Dislocations and subluxations at the metacarpal-phalangeal joint are rare and volar or palmar subluxations represent a small fraction of these. A 54-year-old man presented with an injury to his right hand; he had heard a pop while putting down a weight. He had normal vital signs, and his examination revealed a deformity at the third metacarpal-phalangeal joint. Plain radiographs did not reveal a fracture. The diagnosis of volar subluxation was made after consultation with a hand surgeon. Attempts at closed reduction in the emergency department were unsuccessful, and he was splinted with plans for follow-up. There are several characteristics of this injury that present a diagnostic challenge: most patients are able to make a fist due to intact flexor mechanism, the deformity is subtle and may be masked by swelling, and lateral radiographs tend not to image the joint well. Recognition of this injury and hand surgery consultation are essential because most described cases required open reduction.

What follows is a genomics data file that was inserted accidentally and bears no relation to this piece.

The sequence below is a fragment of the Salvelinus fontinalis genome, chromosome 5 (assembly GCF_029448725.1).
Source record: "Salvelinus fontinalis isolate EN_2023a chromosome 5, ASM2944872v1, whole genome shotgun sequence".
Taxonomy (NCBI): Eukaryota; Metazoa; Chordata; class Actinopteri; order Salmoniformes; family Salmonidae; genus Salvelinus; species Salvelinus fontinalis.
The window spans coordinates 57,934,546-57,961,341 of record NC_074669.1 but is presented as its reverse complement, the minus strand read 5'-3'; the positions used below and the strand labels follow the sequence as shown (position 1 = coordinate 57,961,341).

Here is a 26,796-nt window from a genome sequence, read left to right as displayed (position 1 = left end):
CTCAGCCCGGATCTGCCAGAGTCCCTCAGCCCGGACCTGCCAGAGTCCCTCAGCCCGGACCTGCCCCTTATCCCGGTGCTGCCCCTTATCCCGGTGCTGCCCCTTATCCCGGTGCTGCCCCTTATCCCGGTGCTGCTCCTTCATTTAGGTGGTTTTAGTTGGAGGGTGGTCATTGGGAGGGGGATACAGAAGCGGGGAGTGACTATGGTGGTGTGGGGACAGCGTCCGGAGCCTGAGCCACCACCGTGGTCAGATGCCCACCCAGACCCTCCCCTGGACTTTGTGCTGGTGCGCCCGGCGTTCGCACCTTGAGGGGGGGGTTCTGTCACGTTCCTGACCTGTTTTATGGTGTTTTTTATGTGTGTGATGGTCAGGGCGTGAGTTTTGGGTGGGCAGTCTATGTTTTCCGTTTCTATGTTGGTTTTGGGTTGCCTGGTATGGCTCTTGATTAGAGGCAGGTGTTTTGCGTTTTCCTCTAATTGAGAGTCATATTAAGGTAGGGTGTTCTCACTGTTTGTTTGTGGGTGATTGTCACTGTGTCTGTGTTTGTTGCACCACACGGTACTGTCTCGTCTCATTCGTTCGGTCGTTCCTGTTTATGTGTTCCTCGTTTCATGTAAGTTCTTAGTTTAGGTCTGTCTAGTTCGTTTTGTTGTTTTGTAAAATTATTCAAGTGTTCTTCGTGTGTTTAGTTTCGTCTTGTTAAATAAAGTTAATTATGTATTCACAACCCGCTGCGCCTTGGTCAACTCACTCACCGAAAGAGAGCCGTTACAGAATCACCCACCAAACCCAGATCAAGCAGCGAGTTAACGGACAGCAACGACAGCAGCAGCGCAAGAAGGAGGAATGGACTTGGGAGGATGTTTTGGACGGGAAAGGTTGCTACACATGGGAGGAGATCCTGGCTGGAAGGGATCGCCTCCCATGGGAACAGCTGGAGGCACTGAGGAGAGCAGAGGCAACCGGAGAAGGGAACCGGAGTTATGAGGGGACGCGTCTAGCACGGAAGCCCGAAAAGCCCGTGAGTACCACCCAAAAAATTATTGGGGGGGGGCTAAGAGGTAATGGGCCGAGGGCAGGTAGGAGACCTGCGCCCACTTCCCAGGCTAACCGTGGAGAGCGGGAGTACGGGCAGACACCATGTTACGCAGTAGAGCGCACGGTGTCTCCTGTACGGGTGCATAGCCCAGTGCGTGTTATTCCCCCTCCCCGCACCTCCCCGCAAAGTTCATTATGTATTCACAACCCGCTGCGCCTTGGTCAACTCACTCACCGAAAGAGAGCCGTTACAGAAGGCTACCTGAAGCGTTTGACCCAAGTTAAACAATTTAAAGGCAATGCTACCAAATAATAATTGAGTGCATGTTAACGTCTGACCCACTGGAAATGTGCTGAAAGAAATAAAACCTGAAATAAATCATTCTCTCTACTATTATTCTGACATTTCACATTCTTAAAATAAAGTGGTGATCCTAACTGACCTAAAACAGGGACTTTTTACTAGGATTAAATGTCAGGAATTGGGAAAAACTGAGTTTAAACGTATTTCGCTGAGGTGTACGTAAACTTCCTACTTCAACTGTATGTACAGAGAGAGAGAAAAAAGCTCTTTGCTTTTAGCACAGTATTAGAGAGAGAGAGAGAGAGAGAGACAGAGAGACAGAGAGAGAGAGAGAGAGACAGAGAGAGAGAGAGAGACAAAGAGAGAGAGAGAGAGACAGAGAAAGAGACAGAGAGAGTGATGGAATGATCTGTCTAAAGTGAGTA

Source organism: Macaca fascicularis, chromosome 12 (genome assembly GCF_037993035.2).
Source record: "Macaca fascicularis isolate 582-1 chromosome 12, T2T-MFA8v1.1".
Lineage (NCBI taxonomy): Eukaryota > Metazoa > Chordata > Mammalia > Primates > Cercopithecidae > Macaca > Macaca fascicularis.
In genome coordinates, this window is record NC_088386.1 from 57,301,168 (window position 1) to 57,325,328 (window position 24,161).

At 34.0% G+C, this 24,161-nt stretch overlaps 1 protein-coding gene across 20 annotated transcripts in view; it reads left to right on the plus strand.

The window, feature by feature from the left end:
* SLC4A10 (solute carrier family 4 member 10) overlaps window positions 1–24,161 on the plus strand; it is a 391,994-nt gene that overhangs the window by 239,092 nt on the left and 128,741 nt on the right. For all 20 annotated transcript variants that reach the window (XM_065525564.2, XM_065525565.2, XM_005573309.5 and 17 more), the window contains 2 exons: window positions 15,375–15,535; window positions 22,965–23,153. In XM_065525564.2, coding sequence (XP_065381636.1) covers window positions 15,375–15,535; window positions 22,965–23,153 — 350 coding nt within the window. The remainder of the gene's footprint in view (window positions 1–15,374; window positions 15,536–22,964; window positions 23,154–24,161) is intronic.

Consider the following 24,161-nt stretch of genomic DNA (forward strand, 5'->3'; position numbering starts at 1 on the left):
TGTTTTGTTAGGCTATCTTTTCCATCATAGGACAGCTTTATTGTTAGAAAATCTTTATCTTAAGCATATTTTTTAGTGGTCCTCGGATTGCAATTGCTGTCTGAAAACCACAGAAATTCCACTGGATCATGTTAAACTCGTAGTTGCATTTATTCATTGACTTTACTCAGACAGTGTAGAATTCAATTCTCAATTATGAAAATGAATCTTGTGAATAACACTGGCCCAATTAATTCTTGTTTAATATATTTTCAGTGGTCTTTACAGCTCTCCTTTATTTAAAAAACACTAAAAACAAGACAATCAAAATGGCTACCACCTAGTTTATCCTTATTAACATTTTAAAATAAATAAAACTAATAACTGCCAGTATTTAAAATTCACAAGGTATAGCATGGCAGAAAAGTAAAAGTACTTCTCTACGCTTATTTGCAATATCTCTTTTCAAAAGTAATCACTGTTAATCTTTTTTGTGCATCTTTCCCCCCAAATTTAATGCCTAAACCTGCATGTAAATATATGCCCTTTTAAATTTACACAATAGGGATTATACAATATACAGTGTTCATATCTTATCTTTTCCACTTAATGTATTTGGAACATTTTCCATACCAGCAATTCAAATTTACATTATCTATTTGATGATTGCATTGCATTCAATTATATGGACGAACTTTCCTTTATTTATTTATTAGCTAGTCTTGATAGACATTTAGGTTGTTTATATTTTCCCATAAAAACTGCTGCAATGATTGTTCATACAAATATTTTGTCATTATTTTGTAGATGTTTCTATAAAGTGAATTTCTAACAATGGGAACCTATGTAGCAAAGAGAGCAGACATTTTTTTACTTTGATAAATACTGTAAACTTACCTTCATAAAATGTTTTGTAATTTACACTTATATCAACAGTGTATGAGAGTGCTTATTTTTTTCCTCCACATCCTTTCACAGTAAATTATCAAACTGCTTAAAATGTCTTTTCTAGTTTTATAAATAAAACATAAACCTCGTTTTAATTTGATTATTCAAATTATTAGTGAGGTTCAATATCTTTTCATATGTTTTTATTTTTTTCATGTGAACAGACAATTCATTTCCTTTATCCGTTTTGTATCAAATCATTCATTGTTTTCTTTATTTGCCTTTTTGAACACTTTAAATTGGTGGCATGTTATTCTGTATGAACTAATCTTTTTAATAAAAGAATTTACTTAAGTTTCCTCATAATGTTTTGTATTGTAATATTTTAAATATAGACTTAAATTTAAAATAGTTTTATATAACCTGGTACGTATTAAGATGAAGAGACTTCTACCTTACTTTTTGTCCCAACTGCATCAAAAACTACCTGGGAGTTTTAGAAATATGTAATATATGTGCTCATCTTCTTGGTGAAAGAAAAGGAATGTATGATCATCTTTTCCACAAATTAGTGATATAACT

|Original language||English (US)|
|Journal||The American journal of emergency medicine|
|State||Published - Jul 2012|
ASJC Scopus subject areas
- Emergency Medicine